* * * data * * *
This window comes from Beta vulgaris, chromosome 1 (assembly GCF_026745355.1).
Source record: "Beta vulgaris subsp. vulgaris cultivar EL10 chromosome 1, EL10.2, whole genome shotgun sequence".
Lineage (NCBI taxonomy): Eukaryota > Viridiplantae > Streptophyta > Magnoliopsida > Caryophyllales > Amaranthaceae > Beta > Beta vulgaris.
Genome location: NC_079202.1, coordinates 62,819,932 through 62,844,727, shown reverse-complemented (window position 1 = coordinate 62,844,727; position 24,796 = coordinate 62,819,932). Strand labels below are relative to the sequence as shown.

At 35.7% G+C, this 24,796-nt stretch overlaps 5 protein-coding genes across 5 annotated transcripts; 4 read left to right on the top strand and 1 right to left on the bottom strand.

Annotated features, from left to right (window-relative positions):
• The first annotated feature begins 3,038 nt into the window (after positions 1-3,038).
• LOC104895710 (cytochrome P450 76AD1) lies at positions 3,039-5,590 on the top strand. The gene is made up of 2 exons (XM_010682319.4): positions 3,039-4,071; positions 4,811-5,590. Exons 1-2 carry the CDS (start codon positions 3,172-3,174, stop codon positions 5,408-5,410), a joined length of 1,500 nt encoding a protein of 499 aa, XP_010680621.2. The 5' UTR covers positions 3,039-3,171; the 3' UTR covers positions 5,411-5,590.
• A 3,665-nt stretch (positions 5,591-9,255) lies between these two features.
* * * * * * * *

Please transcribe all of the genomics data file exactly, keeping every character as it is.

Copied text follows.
This window comes from Beta vulgaris, chromosome 1 (assembly GCF_026745355.1).
Source record: "Beta vulgaris subsp. vulgaris cultivar EL10 chromosome 1, EL10.2, whole genome shotgun sequence".
Lineage (NCBI taxonomy): Eukaryota > Viridiplantae > Streptophyta > Magnoliopsida > Caryophyllales > Amaranthaceae > Beta > Beta vulgaris.
Genome location: NC_079202.1, coordinates 62,819,932 through 62,844,727, shown reverse-complemented (window position 1 = coordinate 62,844,727; position 24,796 = coordinate 62,819,932). Strand labels below are relative to the sequence as shown.

At 35.7% G+C, this 24,796-nt stretch overlaps 5 protein-coding genes across 5 annotated transcripts; 4 read left to right on the top strand and 1 right to left on the bottom strand.

Annotated features, from left to right (window-relative positions):
• The first annotated feature begins 3,038 nt into the window (after positions 1-3,038).
• LOC104895710 (cytochrome P450 76AD1) lies at positions 3,039-5,590 on the top strand. The gene is made up of 2 exons (XM_010682319.4): positions 3,039-4,071; positions 4,811-5,590. Exons 1-2 carry the CDS (start codon positions 3,172-3,174, stop codon positions 5,408-5,410), a joined length of 1,500 nt encoding a protein of 499 aa, XP_010680621.2. The 5' UTR covers positions 3,039-3,171; the 3' UTR covers positions 5,411-5,590.
• A 3,665-nt stretch (positions 5,591-9,255) lies between these two features.